|Jenny Lind, the "Swedish Nightingale"
A significant body of literature
relates to Mt. Holyoke as a favorite destination for travelers,
both European and American. Literary visitors included
Waldo Emerson, Emily
Dickinson, and Nathaniel
Hawthorne, among many others. At
the height of its popularity in the second half of the nineteenth
century, the site hosted notable visitors such as Swedish
opera star Jenny Lind (who dubbed the region “the Paradise
of America”) and poet Henry
Dickinson grew up in nearby Amherst and attended Mount
Holyoke Female Seminary. An annual hike up the mountain
was one of the college's very first traditions. Their teachers
believed that the mountain scenery would nourish students'
souls and improve their characters while the climb strengthened
their bodies. Mount Holyoke College continues to observe
Mountain Day today.
An 1887 advertising brochure
illustrated Mt. Holyoke’s tourist facilities, while
emphasizing the special qualities of the view: "Many
other peaks have a higher altitude and offer wilder and more
unmixed natural scenery – but no other blends in its
wide prospect so much that is rich in soil and cultivation,
or presents so much agricultural wealth of beauty, mingled
with so much that is wildly majestic, grand and inspiring.”
Countless painted, drawn, and
printed representations of Mt. Holyoke’s panorama emphasize
the contrast between wilderness and cultivated landscape. No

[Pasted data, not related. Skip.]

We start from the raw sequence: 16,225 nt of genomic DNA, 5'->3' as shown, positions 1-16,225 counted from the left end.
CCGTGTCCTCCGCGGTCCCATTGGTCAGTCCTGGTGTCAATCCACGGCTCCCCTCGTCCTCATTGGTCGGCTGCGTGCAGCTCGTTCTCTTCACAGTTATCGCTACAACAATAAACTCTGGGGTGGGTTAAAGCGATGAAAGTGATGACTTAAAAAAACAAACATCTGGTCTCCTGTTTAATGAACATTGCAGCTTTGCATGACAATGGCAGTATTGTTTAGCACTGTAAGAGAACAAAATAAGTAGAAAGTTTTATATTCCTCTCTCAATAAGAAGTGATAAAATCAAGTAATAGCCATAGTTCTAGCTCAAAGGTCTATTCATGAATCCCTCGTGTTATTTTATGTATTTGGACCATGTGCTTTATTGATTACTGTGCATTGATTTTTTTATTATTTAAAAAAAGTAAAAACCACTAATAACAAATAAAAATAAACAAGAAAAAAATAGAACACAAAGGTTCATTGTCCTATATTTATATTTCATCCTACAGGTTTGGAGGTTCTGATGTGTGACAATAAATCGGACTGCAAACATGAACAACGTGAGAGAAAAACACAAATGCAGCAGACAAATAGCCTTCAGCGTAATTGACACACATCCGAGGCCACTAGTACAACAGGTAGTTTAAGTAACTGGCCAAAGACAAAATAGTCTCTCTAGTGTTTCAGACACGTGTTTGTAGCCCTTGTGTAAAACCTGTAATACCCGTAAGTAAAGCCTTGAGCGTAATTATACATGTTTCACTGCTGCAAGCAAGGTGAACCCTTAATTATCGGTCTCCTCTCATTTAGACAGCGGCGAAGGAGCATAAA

composition is more famous than Thomas Cole’s 1836
painting, View from Mount Holyoke, Northampton,
Massachusetts, after a Thunderstorm, also known as "The
Cole centered the view on a small neck of land formed
by a deep bend in the river – the oxbow. On
the left – the wilderness side – he depicted
an elevated mass of trees and a rocky outcrop flanked by
a blasted tree trunk and storm clouds. The more pastoral
right side is filled with sunlit fields and clear skies.
Late nineteenth-century artists
chose to emphasize more ephemeral effects of color and tone
that evoke quieter, poetic moments in the landscape.
Today, artists number among
the tens of thousands of visitors to the summit each
year. Their work relates to the long-established tradition
of painting, drawing and photographing from the mountain. Many
contemporary artists, responding to past imagery and market
forces, continue to perpetuate the image of Mt. Holyoke as
an idyllic meeting point between wilderness and civilization.